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First female contractor at MeerKat breaks barriers


“Women should step out of the box and make use of opportunities like this,”

Deputy President David Mabuza unveils a plaque to mark the completion of the MeerKAT 64-antenna radio telescope during its official launch as a precursor to the SKA telescope in Carnarvon, Northern Cape. Picture: Siyabulela Duda

WITH construction being a challenging, male-dominated industry, Lillian Andreas broke barriers to become the first female contractor for the groundbreaking 64-dish MeerKAT Square Kilometre Array (SKA).

Hailed as one of the best of its kind, the MeerKAT radio telescope was officially launched by Deputy President David Mabuza recently.

It will study galaxies across the history of the universe.

Born and bred in Carnarvon in the Northern Cape, which is home to MeerKAT, the 48-year-old mother of three was unemployed for a long time before the SKA made its home in her hometown.

“I was the first female contractor, doing construction work for SKA,” she said.

“We started this phenomenal construction in 2012. We were responsible for building the circles around the dishes. It is 64 slabs back-to-back in diameter. We did it in the old-fashioned way where we worked with our hands.”

Although she said the profit margin was small, the important thing for her was the exposure with regard to the development and socio-economic upliftment for herself and her team.


She explained that her team were all previously unemployed.

Andreas gained her experience and exposure to the black economic environment from the National African Federated Chamber of Commerce and Industry (Nafcoc).

“One of the highlights within that era is that I’m a Patrice Motsepe product, because the development and BEE equity plan was formed and developed by us at Nafcoc under the auspices of former president Thabo Mbeki,” she added.

“At the time Motsepe was the president of Nafcoc and you can see how passionate he is about development.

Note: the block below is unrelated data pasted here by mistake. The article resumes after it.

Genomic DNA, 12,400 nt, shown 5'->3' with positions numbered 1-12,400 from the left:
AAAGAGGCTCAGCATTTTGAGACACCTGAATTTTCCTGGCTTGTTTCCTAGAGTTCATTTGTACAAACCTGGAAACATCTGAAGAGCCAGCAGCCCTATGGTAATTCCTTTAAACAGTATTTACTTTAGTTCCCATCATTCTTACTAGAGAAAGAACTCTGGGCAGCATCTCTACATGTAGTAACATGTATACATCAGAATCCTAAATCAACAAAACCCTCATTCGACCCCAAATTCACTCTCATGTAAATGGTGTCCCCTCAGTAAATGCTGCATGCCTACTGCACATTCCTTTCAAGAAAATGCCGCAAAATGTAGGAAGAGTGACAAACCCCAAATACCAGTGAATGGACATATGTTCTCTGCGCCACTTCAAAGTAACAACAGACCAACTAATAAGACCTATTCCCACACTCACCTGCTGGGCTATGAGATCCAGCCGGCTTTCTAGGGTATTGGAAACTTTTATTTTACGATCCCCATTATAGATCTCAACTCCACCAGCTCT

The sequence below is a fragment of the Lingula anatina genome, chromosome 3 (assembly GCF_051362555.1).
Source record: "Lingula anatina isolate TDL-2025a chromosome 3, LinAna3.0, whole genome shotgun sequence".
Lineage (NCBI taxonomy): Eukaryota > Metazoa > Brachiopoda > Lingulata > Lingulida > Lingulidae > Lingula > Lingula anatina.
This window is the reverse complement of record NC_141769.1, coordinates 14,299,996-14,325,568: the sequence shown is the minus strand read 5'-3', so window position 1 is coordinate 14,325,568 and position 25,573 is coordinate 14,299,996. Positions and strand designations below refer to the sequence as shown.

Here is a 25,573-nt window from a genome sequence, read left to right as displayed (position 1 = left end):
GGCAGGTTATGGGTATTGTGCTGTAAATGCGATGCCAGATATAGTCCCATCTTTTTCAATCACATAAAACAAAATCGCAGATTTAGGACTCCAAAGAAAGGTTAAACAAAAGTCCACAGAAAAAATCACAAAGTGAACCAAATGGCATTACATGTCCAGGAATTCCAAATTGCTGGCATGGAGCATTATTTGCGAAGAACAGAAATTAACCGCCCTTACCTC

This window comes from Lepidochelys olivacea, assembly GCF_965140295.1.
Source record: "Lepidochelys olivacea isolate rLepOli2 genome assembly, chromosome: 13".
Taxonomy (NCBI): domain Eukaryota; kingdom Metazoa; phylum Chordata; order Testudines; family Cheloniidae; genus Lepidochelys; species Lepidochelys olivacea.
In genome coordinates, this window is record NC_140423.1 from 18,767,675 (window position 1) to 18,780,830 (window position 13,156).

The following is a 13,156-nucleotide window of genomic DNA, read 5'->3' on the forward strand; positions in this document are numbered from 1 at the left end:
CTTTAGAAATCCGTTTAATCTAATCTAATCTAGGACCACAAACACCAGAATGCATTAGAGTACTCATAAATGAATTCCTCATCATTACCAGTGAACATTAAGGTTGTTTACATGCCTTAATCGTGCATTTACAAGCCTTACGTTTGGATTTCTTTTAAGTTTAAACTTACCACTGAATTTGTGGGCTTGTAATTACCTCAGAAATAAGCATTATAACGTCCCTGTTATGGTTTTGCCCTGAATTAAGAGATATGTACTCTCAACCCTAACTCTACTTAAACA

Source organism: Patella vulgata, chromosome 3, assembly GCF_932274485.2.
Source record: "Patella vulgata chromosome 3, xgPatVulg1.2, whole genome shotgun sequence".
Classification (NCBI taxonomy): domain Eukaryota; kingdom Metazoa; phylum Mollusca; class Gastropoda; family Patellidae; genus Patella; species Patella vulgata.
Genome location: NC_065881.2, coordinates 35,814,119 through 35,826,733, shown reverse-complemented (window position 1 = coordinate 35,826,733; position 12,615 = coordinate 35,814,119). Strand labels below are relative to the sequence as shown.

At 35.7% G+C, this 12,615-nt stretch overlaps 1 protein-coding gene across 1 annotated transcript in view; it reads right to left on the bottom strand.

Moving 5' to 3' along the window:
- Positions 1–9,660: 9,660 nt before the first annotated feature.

As a member of the federal

council, I gained a lot of experience, especially through advisory councils with the president.’’

Andreas was Nafcoc’s president for the women’s chamber in the Northern Cape, as well as vice-president for the women’s chamber nationally.

“When I came home, I thought to myself, what am I going to do? I’m not a farmer, there’s not much here and I’m ageing. Then I said to myself, let me make use of the venture that’s on my doorstep

“So I approached two guys and I said to them, this is what we can do And that was historically the first black company for construction and supply in Carnarvon.

“And we didn’t only work for SKA; we worked for the SA Social Service Agency as well, and some other


“And I’ve been constantly involved

“I worked with my guys on site from morning till afternoon.

“I am of the opinion if you want to be a leader, you must lead with experience, due to exposure So I lead by example,” Andreas said.

As a woman in construction, Andreas described her experience as both exciting and intimidating.

“You have to know your grounds and set your grounds.

“What counts in my favour is that I came with a conscious mind to the table, because this is our environment and what would makes me less or better than a male counterpart?

“Women should step out of the box and make use of opportunities like this,” she said.

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